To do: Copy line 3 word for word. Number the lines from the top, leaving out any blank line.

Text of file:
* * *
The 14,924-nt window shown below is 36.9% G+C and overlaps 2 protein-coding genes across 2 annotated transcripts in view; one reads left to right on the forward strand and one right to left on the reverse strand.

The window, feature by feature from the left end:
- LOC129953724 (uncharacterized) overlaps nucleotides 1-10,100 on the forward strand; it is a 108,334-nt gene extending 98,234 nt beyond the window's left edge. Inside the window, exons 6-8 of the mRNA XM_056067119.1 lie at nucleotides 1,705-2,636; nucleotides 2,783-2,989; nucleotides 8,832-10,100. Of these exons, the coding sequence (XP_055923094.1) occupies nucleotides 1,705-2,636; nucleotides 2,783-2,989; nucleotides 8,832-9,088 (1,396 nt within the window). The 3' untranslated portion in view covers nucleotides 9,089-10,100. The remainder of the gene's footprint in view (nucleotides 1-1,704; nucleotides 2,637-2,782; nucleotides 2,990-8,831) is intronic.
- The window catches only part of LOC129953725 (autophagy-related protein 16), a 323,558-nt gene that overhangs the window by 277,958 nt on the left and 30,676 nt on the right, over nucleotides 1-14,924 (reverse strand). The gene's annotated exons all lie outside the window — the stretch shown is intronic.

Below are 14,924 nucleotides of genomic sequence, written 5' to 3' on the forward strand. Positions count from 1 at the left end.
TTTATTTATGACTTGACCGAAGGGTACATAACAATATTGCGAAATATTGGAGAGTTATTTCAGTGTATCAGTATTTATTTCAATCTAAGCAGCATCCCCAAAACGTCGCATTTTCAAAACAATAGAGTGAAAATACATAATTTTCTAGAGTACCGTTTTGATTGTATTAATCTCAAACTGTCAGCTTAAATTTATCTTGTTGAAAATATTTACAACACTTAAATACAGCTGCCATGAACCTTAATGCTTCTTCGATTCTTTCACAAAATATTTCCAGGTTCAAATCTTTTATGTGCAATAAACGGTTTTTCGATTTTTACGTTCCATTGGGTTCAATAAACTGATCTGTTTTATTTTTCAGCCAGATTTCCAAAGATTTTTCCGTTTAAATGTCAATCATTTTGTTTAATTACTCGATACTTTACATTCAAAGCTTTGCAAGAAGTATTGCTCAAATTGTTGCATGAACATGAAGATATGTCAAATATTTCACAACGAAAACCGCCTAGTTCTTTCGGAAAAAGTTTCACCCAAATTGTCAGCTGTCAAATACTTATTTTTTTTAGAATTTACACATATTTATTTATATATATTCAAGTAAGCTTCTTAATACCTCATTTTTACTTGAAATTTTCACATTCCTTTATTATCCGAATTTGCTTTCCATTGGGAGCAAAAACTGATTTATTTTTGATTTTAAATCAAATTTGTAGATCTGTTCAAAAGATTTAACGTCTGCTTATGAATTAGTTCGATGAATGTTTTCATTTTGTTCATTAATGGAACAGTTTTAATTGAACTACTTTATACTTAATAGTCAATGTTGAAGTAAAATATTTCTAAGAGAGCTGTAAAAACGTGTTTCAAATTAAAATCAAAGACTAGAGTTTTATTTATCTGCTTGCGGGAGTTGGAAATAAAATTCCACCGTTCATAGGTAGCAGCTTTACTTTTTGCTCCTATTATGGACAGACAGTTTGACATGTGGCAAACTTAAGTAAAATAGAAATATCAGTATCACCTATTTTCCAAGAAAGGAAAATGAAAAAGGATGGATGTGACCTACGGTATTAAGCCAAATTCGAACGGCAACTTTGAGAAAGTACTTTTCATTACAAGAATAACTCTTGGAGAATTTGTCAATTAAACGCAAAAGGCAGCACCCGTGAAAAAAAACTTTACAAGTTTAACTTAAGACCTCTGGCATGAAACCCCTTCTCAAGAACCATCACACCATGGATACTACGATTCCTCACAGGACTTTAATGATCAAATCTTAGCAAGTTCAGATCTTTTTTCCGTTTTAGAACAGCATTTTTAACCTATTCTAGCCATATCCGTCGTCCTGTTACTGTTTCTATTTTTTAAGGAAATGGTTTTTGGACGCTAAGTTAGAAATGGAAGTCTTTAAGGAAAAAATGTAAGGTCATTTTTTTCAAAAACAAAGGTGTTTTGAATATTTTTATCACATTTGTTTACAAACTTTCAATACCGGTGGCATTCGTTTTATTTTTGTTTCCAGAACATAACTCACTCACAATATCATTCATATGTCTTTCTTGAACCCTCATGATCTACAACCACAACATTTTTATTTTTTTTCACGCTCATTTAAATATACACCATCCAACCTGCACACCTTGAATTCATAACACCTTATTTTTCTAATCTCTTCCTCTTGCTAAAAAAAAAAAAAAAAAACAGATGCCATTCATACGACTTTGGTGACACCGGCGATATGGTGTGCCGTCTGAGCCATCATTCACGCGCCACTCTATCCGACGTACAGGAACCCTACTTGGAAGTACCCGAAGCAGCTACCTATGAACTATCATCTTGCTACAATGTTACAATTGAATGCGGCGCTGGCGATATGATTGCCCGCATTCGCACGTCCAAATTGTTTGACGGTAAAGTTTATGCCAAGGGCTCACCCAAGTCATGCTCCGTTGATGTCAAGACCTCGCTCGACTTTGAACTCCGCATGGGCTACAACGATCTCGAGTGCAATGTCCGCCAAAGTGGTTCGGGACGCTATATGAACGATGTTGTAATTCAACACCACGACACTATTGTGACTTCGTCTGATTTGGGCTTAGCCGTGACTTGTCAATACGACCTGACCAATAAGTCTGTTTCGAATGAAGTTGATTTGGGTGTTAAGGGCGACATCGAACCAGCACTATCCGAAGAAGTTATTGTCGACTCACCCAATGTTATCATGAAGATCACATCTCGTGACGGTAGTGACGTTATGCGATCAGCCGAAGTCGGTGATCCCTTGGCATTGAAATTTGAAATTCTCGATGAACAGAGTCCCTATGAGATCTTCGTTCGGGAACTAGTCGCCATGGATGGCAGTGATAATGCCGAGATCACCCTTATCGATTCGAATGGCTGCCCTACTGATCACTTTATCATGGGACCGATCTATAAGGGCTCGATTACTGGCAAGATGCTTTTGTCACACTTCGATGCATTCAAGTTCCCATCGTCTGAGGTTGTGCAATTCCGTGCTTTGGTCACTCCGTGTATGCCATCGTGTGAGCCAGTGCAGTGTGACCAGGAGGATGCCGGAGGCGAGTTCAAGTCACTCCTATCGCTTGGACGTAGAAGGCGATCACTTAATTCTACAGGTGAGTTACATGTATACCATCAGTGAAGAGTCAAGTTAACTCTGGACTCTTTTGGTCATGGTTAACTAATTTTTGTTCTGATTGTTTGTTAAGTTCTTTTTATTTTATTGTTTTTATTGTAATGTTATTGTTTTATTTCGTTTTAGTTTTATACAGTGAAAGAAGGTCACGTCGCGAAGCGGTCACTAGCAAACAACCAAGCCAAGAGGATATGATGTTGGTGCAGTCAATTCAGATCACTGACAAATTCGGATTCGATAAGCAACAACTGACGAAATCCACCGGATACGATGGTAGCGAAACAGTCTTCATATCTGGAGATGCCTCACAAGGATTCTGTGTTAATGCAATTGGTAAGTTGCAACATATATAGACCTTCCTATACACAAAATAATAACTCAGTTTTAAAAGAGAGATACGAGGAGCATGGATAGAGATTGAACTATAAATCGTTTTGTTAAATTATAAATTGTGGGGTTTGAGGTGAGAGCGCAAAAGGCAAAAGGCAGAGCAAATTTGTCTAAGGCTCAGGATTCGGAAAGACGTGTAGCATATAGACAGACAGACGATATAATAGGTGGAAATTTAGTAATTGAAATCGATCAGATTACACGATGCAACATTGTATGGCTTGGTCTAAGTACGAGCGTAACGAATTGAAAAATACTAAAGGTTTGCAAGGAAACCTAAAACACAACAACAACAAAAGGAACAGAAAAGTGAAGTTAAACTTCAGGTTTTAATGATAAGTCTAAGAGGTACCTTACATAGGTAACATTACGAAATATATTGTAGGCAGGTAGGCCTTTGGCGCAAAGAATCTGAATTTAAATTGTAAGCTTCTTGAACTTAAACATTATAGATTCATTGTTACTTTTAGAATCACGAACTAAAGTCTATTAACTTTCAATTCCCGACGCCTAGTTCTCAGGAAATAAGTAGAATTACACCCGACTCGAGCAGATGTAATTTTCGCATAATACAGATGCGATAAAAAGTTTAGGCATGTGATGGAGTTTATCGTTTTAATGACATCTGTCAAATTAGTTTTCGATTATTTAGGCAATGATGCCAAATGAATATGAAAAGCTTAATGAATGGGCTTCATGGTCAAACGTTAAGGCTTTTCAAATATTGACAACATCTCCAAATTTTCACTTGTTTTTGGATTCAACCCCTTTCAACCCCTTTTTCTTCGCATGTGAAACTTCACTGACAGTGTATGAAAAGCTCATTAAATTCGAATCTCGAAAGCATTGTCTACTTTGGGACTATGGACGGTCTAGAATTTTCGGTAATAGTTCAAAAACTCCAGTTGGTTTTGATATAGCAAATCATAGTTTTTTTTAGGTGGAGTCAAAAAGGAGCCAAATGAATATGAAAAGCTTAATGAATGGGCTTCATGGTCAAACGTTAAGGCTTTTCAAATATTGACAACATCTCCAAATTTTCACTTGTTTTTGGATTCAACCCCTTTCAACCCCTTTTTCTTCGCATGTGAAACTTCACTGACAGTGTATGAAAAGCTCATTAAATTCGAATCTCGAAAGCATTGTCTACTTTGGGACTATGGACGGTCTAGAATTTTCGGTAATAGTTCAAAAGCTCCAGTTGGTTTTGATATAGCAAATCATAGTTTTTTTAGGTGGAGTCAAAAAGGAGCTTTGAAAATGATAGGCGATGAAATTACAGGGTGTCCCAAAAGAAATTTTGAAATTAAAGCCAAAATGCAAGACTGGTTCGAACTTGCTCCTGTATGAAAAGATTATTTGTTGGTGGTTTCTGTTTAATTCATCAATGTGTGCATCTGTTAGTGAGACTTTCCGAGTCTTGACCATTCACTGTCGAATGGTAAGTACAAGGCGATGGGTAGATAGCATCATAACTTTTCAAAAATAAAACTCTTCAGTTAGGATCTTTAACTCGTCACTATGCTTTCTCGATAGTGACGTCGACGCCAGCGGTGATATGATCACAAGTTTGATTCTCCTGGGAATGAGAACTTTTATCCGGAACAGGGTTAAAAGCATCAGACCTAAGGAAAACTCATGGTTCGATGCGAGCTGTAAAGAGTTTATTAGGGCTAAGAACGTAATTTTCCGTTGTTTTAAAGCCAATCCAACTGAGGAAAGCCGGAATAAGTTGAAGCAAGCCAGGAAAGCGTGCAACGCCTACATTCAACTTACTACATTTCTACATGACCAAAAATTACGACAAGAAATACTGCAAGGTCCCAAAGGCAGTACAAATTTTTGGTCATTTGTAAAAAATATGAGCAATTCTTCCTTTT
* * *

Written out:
- LOC129953724 (uncharacterized) overlaps nucleotides 1-10,100 on the forward strand; it is a 108,334-nt gene extending 98,234 nt beyond the window's left edge. Inside the window, exons 6-8 of the mRNA XM_056067119.1 lie at nucleotides 1,705-2,636; nucleotides 2,783-2,989; nucleotides 8,832-10,100. Of these exons, the coding sequence (XP_055923094.1) occupies nucleotides 1,705-2,636; nucleotides 2,783-2,989; nucleotides 8,832-9,088 (1,396 nt within the window). The 3' untranslated portion in view covers nucleotides 9,089-10,100. The remainder of the gene's footprint in view (nucleotides 1-1,704; nucleotides 2,637-2,782; nucleotides 2,990-8,831) is intronic.